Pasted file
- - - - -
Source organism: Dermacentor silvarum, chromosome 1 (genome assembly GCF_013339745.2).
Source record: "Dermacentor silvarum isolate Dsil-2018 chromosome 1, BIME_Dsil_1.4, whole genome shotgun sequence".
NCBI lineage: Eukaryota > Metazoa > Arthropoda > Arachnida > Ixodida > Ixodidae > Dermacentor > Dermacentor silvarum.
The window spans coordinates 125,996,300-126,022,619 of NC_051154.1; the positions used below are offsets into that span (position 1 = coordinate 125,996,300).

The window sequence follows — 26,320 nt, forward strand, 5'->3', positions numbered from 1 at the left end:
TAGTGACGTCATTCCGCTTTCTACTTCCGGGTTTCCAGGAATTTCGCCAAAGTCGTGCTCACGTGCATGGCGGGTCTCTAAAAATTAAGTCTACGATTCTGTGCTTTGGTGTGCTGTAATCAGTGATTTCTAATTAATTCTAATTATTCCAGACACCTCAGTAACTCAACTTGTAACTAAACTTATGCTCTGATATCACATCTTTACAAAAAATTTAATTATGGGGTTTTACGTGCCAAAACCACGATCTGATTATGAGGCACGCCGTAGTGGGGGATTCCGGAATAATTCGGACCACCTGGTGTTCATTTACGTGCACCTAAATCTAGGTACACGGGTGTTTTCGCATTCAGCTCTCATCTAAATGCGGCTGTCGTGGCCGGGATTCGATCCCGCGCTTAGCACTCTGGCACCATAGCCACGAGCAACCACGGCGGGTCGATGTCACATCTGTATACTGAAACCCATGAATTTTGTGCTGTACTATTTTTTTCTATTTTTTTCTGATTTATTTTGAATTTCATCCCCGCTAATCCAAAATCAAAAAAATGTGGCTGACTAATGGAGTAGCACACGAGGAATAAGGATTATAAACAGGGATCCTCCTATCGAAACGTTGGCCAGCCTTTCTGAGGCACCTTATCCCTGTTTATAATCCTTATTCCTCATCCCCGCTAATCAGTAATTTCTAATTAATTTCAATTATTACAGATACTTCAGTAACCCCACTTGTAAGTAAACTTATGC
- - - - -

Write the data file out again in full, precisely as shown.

Source organism: Dermacentor silvarum, chromosome 1 (genome assembly GCF_013339745.2).
Source record: "Dermacentor silvarum isolate Dsil-2018 chromosome 1, BIME_Dsil_1.4, whole genome shotgun sequence".
NCBI lineage: Eukaryota > Metazoa > Arthropoda > Arachnida > Ixodida > Ixodidae > Dermacentor > Dermacentor silvarum.
The window spans coordinates 125,996,300-126,022,619 of NC_051154.1; the positions used below are offsets into that span (position 1 = coordinate 125,996,300).

The window sequence follows — 26,320 nt, forward strand, 5'->3', positions numbered from 1 at the left end:
TAGTGACGTCATTCCGCTTTCTACTTCCGGGTTTCCAGGAATTTCGCCAAAGTCGTGCTCACGTGCATGGCGGGTCTCTAAAAATTAAGTCTACGATTCTGTGCTTTGGTGTGCTGTAATCAGTGATTTCTAATTAATTCTAATTATTCCAGACACCTCAGTAACTCAACTTGTAACTAAACTTATGCTCTGATATCACATCTTTACAAAAAATTTAATTATGGGGTTTTACGTGCCAAAACCACGATCTGATTATGAGGCACGCCGTAGTGGGGGATTCCGGAATAATTCGGACCACCTGGTGTTCATTTACGTGCACCTAAATCTAGGTACACGGGTGTTTTCGCATTCAGCTCTCATCTAAATGCGGCTGTCGTGGCCGGGATTCGATCCCGCGCTTAGCACTCTGGCACCATAGCCACGAGCAACCACGGCGGGTCGATGTCACATCTGTATACTGAAACCCATGAATTTTGTGCTGTACTATTTTTTTCTATTTTTTTCTGATTTATTTTGAATTTCATCCCCGCTAATCCAAAATCAAAAAAATGTGGCTGACTAATGGAGTAGCACACGAGGAATAAGGATTATAAACAGGGATCCTCCTATCGAAACGTTGGCCAGCCTTTCTGAGGCACCTTATCCCTGTTTATAATCCTTATTCCTCATCCCCGCTAATCAGTAATTTCTAATTAATTTCAATTATTACAGATACTTCAGTAACCCCACTTGTAAGTAAACTTATGC